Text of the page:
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-   -   Lock won't open and I am stuck. (http://www.bikeforums.net/general-cycling-discussion/460238-lock-wont-open-i-am-stuck.html)

cyclezealot 08-31-08 06:51 AM

Lock won't open and I am stuck.
 
Don't let it happen to you.. The lock has not been a problem before.. Suddenly it just won't unlock..( A combination lock.) So my bike is on the edge of town locked to a stop sign after I took a little break for some food at a convenience store.. Here all stores are closed from 12:30 to 3:30 pm.. Hardware stores, bike shops... etc.. , .. I do have in my handle bar bag a 2 oz. bottle of chain oil.. I lube the thing up.. It won't open.. No tools to handle the job.. The police won't help unless you have papers showing the bike is yours. So I make some phone calls to wife and friends. No one near.. . So I am stuck on the outskirst of town for almost 3 hours, until the shops open..Its about a 15 minute walk to a hardware store.... I buy a metal hacksaw..It looks like it could rain, and all I have on is my bike gear... Ever happend to you.. I just lied about on the beach and helped intensify my bike tan..
All I could have done is maybe oil up my combination lock a little more as a maintenance measure... .. At least I had on older bike clothes, so I did cool off in the sea once. ...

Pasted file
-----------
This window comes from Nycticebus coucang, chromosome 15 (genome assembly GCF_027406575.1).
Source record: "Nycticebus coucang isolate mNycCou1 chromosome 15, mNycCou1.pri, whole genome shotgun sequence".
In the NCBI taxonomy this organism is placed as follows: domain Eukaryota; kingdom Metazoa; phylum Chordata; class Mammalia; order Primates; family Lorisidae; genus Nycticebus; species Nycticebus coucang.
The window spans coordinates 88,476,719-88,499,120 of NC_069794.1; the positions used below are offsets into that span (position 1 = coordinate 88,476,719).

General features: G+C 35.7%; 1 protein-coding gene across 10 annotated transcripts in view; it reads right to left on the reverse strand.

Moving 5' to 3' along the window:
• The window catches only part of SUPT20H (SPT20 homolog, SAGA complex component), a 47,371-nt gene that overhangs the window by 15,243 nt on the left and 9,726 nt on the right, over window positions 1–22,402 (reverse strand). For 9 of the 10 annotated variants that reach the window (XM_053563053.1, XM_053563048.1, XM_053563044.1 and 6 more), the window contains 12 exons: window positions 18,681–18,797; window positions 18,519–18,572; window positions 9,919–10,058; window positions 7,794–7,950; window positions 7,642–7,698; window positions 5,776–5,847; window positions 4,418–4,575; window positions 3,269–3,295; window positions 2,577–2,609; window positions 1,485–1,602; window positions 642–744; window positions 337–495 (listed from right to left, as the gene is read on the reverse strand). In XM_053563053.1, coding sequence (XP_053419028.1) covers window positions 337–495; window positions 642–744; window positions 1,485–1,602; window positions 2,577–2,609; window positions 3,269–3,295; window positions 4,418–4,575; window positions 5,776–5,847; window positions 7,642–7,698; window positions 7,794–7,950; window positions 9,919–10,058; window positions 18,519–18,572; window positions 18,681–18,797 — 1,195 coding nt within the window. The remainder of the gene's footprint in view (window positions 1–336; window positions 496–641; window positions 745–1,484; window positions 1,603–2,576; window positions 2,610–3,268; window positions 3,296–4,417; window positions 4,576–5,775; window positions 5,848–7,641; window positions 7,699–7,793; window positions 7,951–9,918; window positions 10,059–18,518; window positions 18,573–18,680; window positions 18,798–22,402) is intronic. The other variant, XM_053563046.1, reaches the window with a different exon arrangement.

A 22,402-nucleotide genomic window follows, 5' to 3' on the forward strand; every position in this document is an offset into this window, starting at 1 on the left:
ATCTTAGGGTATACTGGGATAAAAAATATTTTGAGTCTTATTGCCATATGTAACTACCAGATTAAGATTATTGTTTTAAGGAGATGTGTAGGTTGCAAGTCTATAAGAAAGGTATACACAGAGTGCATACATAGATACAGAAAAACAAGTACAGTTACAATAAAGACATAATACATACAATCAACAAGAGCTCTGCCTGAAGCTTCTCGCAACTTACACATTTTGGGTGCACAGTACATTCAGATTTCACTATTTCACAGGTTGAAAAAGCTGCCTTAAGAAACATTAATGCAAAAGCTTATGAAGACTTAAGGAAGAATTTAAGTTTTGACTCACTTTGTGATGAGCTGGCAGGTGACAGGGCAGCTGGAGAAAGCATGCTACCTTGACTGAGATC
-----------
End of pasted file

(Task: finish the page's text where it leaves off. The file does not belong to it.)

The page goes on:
Any suggestions as to fool proof bike locks. This situation was not fun and I wondered if I'd get home before dark.. Never has the lock been the least bit difficult to open. .I was sort of wondering if someone might challenge me from cutting thru the cable. That took about 40 minutes..... What is your choice of bike locks and do you fear this could happen to you.... In such a situation, just maybe bike registration might allow the police to offer assistance. That a good idea. ?.. I tolk the cut cable and lock home. It still won't open..

banerjek 08-31-08 07:49 AM

Most combo locks don't provide much protection. If you're using one of the kinds with a spin dial, get the type where the each number corresponds with a slot that lets the "key" through.

BTW, why did you buy a hacksaw instead of lubricant? Also, most combo locks will smash open.

cyclezealot 08-31-08 08:01 AM

So you are saying Baner. I should have bought a Hammer? ... I have lubricant in my mini tool bag.. The dial spun freely after lubing the lock. Still would not open... Maybe I better get a U bolt on my most expensive bike... U bolt locks are so heavy? ... // Anyone could pick up a big rock and smash it open. Why did I not think of that.

StephenH 08-31-08 08:11 AM

If the hacksaw worked, that was probably the way to do it. That appears to be an uncommon problem, though. I used cheap combination locks on my locker in high school and in gym class, as did lots of other people, and I don't recall ever hearing of one freezing up like that.

cyclezealot 08-31-08 08:42 AM